About 4-H

4-H Clover

What is 4-H?

What can we do in 4-H?

Enroll Now

4-H Family Resources

Contact our office

What is 4-H?

4-H is the youth component of the Cooperative Extension System in the United States.  It serves young people in grades K-13 (one year out of high school).  These youth participate in individual and group learning opportunities in a safe environment that teach skills through an experiential process. Youth can learn important life skills like leadership, teamwork, critical thinking and communication to help prepare them for successful futures – and they do it while engaging in fun, hands-on 4-H activities!  4-H is the nation’s largest youth development and empowerment organization; in Wisconsin, more than 150,000 youth in urban, suburban and rural settings are involved with 4-H and other Extension youth programs.Wisconsin 4-H Youth Development’s 16,000 adult volunteers serve as mentors and role models for 4-H’ers.  They help provide a safe, interactive place for youth to take risks, practice their independence and master new skills.  And adults who volunteer for 4-H take a lot away from their experiences – volunteers learn and strengthen skills that help them in the workplace and become better connected to their communities.  Learn more about Wisconsin’s 4-H program.

  • 4-H Motto
    • “To make the best better.”
  • 4-H Colors
    • Green and White are the 4-H colors.  The 4-H Flag is a green clover with a white H on each leaf and a white background.
  • What do the 4-H’s stand for?
    • Head:  4-H’ers learn about new project areas, try new skills, and gain new knowledge and experience. 
    • Heart:  4-H’ers learn about who they are and what they stand for, along with gaining many new friends. 
    • Hands:  4-H’ers learn about helping their community and are involved in a wide variety of service projects. 
    • Health:  4-H’ers learn about healthy lifestyles and to make choices that will have a positive impact in their lives.
  • 4-H Pledge 
    • I pledge: 
      • My HEAD to clearer thinking (right hand points to forehead)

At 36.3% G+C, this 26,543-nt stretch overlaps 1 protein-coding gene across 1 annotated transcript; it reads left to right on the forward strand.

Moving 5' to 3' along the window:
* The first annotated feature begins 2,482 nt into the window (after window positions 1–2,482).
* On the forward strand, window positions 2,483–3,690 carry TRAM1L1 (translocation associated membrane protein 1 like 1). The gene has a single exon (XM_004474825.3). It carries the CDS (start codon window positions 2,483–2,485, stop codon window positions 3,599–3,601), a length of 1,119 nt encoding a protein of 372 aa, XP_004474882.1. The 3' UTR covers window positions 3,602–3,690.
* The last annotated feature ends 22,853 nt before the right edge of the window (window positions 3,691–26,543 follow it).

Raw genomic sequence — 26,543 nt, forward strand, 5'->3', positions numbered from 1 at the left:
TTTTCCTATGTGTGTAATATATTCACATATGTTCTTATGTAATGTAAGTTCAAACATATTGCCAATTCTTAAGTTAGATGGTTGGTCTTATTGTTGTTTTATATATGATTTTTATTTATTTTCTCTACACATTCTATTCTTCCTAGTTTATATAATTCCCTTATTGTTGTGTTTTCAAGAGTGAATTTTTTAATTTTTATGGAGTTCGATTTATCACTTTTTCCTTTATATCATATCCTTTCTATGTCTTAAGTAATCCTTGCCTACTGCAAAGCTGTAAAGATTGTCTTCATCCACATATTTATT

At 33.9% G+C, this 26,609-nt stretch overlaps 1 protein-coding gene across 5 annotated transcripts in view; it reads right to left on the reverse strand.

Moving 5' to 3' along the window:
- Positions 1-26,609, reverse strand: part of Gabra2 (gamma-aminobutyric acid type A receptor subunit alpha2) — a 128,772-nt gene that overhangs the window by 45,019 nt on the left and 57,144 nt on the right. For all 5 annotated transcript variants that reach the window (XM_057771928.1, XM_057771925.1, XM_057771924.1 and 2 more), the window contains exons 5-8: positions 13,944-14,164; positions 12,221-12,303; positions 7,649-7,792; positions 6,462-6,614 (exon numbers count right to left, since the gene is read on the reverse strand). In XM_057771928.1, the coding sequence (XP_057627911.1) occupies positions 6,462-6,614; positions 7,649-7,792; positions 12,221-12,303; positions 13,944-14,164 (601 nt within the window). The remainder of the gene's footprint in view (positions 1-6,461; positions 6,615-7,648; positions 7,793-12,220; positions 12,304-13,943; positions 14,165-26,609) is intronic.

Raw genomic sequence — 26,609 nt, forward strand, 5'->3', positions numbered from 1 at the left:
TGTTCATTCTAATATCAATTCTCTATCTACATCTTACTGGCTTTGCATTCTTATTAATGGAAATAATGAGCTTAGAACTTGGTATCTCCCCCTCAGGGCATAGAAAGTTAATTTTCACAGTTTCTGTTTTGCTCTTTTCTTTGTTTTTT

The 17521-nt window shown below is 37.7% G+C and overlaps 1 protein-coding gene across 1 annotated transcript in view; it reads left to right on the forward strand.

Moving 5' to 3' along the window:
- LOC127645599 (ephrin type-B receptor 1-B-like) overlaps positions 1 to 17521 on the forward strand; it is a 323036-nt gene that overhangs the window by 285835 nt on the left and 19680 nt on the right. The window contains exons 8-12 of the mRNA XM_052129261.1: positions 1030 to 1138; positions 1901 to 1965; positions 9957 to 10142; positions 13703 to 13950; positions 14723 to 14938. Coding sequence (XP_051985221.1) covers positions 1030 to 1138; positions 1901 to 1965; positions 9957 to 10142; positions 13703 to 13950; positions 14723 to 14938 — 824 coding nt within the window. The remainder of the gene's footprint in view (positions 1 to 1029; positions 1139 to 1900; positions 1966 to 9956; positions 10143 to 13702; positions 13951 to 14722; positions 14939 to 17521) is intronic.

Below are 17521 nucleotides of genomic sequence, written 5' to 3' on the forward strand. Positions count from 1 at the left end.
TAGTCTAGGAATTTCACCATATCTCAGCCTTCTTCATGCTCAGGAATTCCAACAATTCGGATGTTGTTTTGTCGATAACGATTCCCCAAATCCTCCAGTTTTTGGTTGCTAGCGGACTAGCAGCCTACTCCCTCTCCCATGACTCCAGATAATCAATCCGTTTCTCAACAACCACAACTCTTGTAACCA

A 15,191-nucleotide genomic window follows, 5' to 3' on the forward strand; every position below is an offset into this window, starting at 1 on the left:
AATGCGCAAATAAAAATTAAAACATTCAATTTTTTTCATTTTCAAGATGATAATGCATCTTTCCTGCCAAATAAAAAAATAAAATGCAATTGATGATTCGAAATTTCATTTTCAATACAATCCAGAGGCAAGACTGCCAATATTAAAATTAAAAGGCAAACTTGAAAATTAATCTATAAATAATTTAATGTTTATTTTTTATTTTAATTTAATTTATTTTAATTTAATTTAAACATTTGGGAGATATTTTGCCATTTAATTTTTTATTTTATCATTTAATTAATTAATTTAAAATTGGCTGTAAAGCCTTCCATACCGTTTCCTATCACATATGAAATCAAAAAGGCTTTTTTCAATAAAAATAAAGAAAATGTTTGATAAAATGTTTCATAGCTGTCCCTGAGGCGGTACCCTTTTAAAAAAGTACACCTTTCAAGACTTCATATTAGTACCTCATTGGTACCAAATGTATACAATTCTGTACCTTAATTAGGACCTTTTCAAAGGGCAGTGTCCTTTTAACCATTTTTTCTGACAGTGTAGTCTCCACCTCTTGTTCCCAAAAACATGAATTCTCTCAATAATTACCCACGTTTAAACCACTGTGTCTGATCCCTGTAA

• My HEART to greater loyalty (right hand over heart) 
      • My HANDS to larger service (arms slightly bent, palms up) 
      • And my HEALTH to better living for my club, my community, my county and my world (arms at side)
  • 4-H History 
    • Early 1900’s  Girls’ canning clubs and boys’ corn clubs began to develop
    • 1914  Smith-Lever Act was passed creating Cooperative Extension Service.
    • 1915  The first Wisconsin State Fair was organized in West Allis.
    • 1916  Wisconsin State 4-H Leader identified that green and white were the national colors
      and the four leaf clover was the emblem.
    • 1918  First State Club Week (State 4-H Congress) and the first county agent to  work with
    • 1920  The national motto was changed to “Make the Best Better.”
    • 1927  The 4-H pledge and motto were officially adopted nationally.
    • 1939  The 25th Anniversary of organized club work in Wisconsin.
    • 1941  Elizabeth Upham Davis and Caroline Upham Keene memorialized their parents by
      donating 310 acres near Wisconsin Dells to youth programs.
    • 1956  4-H bulletins now refer 4-H as a program for all youth, urban and suburban, village
      and farm.
    • 1962  Wisconsin’s 50th Anniversary of 4-H club work.
    • 1967  The 4-H program officially became known as the State 4-H Youth Development
    • 1969  Wisconsin 4-H initiated its involvement in the federally funded Expanded Food and
      Nutrition Education Program as a way to reach new groups.
    • 1983  Wisconsin 4-H reached over 100,000 young people.
    • 1991  A plan was introduced for integrating the experiential learning cycle into the 4-H
      Curriculum Handbook at a National 4-H Curriculum Conference.

What can we do in 4-H?

    • Participate in a 4-H club.
      4-H clubs are open to all youth in grades 5-year-old Kindergarten through one year past high school graduation. At club meetings members decide activities to do, which range from community service to fun educational experiences. 4-H clubs are run by elected youth members, offering a chance for youth to learn the important life skill of civic responsibility.
    • Bring projects to the Taylor County Fair.
      Participating in projects is a way for youth to master a specific subject area that they are interested in, and then have the opportunity for it to be evaluated by a judge at a county fair. Youth also gain hands-on experience and knowledge while having fun.
    • Participate in County, State or National Educational Travel Experiences, Camps, and Conferences with other youth.
      Visit our 4-H Trips page to see the list of opportunities.
    • Youth Leaders Organization (YLO).
      Youth in grades 6 and above are invited to join the YLO, a self-governing and funded organization. In this organization youth learn responsibility, leadership and life skills by participating in community service projects, team-building group activities and more.
    • The opportunities are endless!
      There are many more opportunities available to 4-H members, the best way to keep up to date with them all is to read the 4-H Newsletters and 4-H Email Blasts.

Enroll in 4-H

Visit our How to Join 4-H page to learn how to enroll.

4-H Families Resources

Contact our office for more information:

Julie Diepenbrock, Extension Taylor County 4-H Educator
(715) 748-3327 ext. 4

Cathy Mauer, Extension Taylor County Program Assistant
(715) 748-3327 ext. 3